American Society for Parenteral and Enteral Nutrition

History of ASPEN

The development of parenteral (intravenous) nutrition in 1968, an innovative therapy to nourish individuals during illness and starvation, provided an option to healthcare clinicians concerned with their patients’ nutritional status. This newly developed therapy gave birth to an organization, the American Society for Parenteral and Enteral Nutrition (ASPEN) when in 1975, 35 dedicated healthcare professionals met in Chicago to create an interdisciplinary association. ASPEN was founded for the purpose of providing optimal nutrition to all people under all conditions at all times. The pioneers of ASPEN recognized the importance of research, clinical practice, advocacy, education, and an interdisciplinary approach to nutrition support therapy.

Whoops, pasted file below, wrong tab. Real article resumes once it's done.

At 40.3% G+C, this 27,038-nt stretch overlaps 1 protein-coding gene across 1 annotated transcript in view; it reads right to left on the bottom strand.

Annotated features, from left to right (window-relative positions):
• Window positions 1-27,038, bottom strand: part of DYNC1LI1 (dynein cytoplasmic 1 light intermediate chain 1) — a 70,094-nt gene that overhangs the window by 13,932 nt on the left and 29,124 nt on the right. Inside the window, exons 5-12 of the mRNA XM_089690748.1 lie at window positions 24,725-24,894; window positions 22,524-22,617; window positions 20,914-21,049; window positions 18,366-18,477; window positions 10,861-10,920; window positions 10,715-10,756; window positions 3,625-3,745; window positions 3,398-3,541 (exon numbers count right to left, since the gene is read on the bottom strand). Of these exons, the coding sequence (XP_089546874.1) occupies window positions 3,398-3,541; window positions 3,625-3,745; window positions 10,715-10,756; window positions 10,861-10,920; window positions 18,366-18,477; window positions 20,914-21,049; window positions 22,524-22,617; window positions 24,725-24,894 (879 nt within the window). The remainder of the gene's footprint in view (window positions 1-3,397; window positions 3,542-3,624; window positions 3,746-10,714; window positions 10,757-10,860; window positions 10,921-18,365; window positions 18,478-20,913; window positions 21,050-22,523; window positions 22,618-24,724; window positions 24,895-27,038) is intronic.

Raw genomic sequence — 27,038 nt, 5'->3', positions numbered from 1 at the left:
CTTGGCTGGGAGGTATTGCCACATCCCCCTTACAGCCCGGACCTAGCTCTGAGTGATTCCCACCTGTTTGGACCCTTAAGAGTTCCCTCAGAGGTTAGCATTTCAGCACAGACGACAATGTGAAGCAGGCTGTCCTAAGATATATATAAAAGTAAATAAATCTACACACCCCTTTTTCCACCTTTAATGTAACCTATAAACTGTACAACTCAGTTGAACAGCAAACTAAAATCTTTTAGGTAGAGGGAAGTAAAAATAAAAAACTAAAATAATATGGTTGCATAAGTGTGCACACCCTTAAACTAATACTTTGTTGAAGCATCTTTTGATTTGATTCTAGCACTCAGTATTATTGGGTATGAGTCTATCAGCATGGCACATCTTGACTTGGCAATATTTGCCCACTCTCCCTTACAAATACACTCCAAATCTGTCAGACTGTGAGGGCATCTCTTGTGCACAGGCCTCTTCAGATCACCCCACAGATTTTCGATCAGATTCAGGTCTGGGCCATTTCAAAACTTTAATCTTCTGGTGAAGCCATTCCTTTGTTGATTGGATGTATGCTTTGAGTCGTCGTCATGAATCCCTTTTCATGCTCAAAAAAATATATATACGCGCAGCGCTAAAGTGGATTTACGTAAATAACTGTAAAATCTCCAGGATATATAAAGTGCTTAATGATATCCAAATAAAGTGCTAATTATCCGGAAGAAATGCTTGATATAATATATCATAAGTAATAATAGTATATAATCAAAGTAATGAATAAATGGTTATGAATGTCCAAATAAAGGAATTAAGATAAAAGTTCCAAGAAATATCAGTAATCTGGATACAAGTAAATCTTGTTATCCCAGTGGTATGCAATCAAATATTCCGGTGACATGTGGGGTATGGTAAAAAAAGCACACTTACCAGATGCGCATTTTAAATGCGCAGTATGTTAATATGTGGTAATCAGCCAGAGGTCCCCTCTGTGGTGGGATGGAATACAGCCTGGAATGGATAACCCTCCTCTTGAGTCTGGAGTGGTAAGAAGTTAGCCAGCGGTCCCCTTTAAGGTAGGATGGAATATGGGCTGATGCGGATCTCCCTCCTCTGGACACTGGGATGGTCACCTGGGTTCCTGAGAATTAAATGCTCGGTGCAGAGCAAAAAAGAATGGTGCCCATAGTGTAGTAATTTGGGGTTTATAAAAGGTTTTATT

The first ASPEN president was Dr. Stanley Dudrick, one of the primary clinical researchers who defined and demonstrated the effectiveness of total parenteral nutrition. One of the most important leaders of the Society was Dr. Jonathan E. Rhoads, known as a surgical nutritionist, who provided the Society with research and programmatic guidance. He mentored many physicians and other healthcare professionals and served as a senior scientist in the development of parenteral nutrition.

The Society began publishing a scientific journal in 1977, the Journal of Parenteral and Enteral Nutrition, and a clinical practice journal in 1986, Nutrition in Clinical Practice, both of which are indexed by the National Library of Medicine. The  ASPEN Rhoads Research Foundation was developed in 1992 to honor Dr. Rhoads and continues to fund basic and clinical nutrition research.

ASPEN today has 6,000 plus members and continues its proud tradition of championing the best evidence-based nutrition support for our patients.